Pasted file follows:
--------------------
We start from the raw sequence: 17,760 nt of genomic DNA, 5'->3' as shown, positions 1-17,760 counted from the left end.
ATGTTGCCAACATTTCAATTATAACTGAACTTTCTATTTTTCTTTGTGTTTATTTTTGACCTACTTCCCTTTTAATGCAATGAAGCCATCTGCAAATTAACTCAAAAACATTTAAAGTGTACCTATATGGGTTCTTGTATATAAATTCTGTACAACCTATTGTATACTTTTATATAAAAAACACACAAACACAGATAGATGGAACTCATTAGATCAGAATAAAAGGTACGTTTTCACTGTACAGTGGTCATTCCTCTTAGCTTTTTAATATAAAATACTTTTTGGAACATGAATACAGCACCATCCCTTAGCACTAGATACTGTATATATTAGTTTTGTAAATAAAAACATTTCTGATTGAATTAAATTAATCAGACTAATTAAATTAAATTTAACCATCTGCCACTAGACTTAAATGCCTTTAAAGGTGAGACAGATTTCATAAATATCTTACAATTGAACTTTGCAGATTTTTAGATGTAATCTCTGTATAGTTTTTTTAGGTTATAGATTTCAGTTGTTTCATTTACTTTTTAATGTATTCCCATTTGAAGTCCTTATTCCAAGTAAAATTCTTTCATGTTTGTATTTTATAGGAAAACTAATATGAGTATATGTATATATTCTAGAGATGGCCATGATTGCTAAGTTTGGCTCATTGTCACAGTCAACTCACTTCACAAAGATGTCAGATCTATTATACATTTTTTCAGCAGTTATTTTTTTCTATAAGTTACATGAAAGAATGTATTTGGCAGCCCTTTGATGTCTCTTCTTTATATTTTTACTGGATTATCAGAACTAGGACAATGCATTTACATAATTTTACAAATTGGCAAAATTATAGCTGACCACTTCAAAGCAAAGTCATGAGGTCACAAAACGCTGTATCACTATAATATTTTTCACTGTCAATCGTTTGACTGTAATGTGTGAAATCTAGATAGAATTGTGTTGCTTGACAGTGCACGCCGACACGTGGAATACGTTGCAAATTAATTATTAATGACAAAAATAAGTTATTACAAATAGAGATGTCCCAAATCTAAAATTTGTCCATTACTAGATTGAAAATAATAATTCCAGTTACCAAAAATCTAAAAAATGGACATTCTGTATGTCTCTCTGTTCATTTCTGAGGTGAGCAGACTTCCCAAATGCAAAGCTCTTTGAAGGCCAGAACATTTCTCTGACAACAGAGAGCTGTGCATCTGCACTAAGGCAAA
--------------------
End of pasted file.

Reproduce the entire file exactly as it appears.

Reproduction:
We start from the raw sequence: 17,760 nt of genomic DNA, 5'->3' as shown, positions 1-17,760 counted from the left end.
ATGTTGCCAACATTTCAATTATAACTGAACTTTCTATTTTTCTTTGTGTTTATTTTTGACCTACTTCCCTTTTAATGCAATGAAGCCATCTGCAAATTAACTCAAAAACATTTAAAGTGTACCTATATGGGTTCTTGTATATAAATTCTGTACAACCTATTGTATACTTTTATATAAAAAACACACAAACACAGATAGATGGAACTCATTAGATCAGAATAAAAGGTACGTTTTCACTGTACAGTGGTCATTCCTCTTAGCTTTTTAATATAAAATACTTTTTGGAACATGAATACAGCACCATCCCTTAGCACTAGATACTGTATATATTAGTTTTGTAAATAAAAACATTTCTGATTGAATTAAATTAATCAGACTAATTAAATTAAATTTAACCATCTGCCACTAGACTTAAATGCCTTTAAAGGTGAGACAGATTTCATAAATATCTTACAATTGAACTTTGCAGATTTTTAGATGTAATCTCTGTATAGTTTTTTTAGGTTATAGATTTCAGTTGTTTCATTTACTTTTTAATGTATTCCCATTTGAAGTCCTTATTCCAAGTAAAATTCTTTCATGTTTGTATTTTATAGGAAAACTAATATGAGTATATGTATATATTCTAGAGATGGCCATGATTGCTAAGTTTGGCTCATTGTCACAGTCAACTCACTTCACAAAGATGTCAGATCTATTATACATTTTTTCAGCAGTTATTTTTTTCTATAAGTTACATGAAAGAATGTATTTGGCAGCCCTTTGATGTCTCTTCTTTATATTTTTACTGGATTATCAGAACTAGGACAATGCATTTACATAATTTTACAAATTGGCAAAATTATAGCTGACCACTTCAAAGCAAAGTCATGAGGTCACAAAACGCTGTATCACTATAATATTTTTCACTGTCAATCGTTTGACTGTAATGTGTGAAATCTAGATAGAATTGTGTTGCTTGACAGTGCACGCCGACACGTGGAATACGTTGCAAATTAATTATTAATGACAAAAATAAGTTATTACAAATAGAGATGTCCCAAATCTAAAATTTGTCCATTACTAGATTGAAAATAATAATTCCAGTTACCAAAAATCTAAAAAATGGACATTCTGTATGTCTCTCTGTTCATTTCTGAGGTGAGCAGACTTCCCAAATGCAAAGCTCTTTGAAGGCCAGAACATTTCTCTGACAACAGAGAGCTGTGCATCTGCACTAAGGCAAA